There are signs that he has ambitions beyond acting. He has formed a few bands in his time and he was co-owner of the Viper Room in Los Angeles, the club outside which River Phoenix died. After he had worked with Brando, Depp even volunteered to set up, write and direct a picture that would give Brando all the freedom he claimed was being denied by Hollywood. The result, The Brave (1997), has hardly been seen, and that may mean that directing is still a challenge for Depp. Equally, he was working on Terry Gilliam's Don Quixote film when that project collapsed because of the ill-health of Jean Rochefort, the actor hired to play Quixote. Some argued that Gilliam should have simply given the lead role to Depp.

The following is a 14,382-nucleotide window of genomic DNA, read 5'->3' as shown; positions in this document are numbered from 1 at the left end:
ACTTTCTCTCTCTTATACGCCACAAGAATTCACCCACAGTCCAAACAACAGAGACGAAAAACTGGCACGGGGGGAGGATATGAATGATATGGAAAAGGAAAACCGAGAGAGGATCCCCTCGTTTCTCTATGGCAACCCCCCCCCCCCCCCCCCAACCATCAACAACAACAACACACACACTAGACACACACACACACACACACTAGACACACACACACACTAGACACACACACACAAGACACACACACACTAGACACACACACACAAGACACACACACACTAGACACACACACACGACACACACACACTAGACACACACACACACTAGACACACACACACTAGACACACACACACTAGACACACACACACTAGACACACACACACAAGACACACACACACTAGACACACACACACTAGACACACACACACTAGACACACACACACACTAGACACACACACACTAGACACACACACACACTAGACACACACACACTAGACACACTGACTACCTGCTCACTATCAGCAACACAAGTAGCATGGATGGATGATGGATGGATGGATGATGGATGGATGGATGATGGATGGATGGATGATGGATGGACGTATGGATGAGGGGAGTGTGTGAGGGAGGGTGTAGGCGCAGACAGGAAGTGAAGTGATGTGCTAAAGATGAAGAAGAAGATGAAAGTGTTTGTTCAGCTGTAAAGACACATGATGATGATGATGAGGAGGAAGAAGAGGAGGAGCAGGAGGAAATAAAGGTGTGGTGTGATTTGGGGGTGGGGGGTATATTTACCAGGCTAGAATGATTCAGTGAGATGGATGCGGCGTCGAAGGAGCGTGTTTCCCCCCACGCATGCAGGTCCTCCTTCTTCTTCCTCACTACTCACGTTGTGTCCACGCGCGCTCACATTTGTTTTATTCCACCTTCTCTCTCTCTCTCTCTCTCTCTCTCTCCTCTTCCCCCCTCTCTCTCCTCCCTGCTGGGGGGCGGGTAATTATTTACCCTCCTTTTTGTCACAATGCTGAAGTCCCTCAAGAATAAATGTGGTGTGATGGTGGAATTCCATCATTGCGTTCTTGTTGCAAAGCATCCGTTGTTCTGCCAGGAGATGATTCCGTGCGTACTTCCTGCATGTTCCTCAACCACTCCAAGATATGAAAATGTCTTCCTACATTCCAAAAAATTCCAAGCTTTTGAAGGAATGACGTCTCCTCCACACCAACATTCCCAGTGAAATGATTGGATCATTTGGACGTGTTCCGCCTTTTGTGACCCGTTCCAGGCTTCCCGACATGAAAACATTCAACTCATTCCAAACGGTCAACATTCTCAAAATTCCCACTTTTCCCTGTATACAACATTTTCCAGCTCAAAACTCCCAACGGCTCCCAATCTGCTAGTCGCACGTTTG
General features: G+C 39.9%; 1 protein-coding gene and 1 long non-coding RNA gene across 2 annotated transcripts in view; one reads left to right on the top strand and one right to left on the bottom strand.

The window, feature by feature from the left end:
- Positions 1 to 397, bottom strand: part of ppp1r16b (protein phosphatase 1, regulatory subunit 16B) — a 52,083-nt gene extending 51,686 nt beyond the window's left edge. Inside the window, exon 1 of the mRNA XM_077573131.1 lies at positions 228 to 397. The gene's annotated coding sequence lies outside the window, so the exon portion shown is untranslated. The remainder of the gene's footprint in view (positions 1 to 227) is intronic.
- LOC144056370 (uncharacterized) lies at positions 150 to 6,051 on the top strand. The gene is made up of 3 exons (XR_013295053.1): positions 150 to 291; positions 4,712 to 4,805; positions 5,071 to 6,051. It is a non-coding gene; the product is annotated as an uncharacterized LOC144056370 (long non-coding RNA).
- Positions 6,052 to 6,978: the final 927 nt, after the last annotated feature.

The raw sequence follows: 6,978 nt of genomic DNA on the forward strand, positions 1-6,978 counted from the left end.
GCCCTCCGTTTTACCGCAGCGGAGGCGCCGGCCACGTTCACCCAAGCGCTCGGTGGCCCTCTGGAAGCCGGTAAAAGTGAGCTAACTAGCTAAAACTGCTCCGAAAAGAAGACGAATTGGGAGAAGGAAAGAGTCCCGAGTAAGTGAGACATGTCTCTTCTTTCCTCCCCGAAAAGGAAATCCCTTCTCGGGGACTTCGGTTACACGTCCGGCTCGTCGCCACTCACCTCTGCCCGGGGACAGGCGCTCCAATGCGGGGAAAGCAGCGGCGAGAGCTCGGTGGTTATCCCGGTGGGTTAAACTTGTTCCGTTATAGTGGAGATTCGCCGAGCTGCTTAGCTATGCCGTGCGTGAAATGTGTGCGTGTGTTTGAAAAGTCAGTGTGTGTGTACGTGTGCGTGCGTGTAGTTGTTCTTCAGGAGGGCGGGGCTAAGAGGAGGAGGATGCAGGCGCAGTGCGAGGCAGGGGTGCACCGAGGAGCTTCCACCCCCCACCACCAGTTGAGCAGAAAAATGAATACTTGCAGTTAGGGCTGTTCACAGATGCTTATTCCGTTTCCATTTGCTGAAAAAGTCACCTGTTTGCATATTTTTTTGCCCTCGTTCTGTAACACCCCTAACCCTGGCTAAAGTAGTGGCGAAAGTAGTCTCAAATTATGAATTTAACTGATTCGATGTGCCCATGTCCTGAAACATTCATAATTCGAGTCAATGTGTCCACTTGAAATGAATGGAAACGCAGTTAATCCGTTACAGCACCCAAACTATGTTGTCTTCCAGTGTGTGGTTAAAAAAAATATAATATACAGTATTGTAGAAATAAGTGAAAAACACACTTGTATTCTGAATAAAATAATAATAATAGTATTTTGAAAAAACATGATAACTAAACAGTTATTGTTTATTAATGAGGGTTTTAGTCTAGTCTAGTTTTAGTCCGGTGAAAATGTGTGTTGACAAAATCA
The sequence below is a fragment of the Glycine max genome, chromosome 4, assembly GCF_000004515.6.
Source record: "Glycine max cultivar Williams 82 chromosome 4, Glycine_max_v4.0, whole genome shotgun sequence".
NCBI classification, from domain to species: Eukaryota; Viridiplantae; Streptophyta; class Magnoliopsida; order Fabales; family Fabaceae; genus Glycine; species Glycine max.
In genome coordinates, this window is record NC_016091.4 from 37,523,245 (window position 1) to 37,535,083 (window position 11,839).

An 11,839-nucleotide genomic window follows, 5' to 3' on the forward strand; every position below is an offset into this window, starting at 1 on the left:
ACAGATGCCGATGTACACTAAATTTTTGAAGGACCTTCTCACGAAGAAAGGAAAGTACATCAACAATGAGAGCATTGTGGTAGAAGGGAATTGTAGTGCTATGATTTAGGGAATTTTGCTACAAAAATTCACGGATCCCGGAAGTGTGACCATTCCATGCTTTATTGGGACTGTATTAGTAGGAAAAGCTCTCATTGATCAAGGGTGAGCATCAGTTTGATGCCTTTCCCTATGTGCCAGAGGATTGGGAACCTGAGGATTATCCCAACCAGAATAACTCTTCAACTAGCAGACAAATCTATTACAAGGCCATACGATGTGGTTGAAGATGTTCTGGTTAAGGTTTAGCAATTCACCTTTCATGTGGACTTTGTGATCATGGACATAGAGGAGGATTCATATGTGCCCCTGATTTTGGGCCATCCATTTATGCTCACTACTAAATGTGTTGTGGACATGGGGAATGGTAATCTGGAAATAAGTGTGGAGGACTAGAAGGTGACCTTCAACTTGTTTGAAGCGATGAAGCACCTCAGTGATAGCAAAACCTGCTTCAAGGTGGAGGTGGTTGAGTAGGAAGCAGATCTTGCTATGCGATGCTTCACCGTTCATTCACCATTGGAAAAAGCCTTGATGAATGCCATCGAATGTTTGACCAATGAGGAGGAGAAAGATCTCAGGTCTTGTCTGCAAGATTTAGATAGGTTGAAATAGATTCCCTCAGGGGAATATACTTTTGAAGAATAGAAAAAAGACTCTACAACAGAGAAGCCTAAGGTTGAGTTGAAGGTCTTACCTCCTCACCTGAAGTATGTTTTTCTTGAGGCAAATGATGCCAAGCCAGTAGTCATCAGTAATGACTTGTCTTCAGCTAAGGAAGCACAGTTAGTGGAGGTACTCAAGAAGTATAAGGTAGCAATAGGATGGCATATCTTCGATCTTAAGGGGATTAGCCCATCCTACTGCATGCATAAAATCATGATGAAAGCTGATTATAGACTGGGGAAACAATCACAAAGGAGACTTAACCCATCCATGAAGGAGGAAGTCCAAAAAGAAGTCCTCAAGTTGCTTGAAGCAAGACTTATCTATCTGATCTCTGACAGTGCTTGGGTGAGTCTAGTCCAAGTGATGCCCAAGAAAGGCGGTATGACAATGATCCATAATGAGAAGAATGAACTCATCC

At 40, he shows no sign of reforming or taking on "sensible" attitudes. Though he works hard, it's not clear that many of his forthcoming projects will be mainstream: he is in Secret Window, directed by screenwriter David Koepp; he plays J M Barrie in the very intriguing J M Barrie's Neverland; he is going to play Willy Wonka in Tim Burton's Charlie and the Chocolate Factory; there is another chapter from the life of Hunter Thompson, The Rum Diary; and a sequel to Pirates of the Caribbean where, I'd hope, that we learn a lot more about Jack Sparrow. It would live up to the ambitions of Johnny Depp the actor only if Sparrow turned out to be the bastard son of some nobleman who led his scoundrel band into operetta - Pirates of Penzance, anyone?Reuse content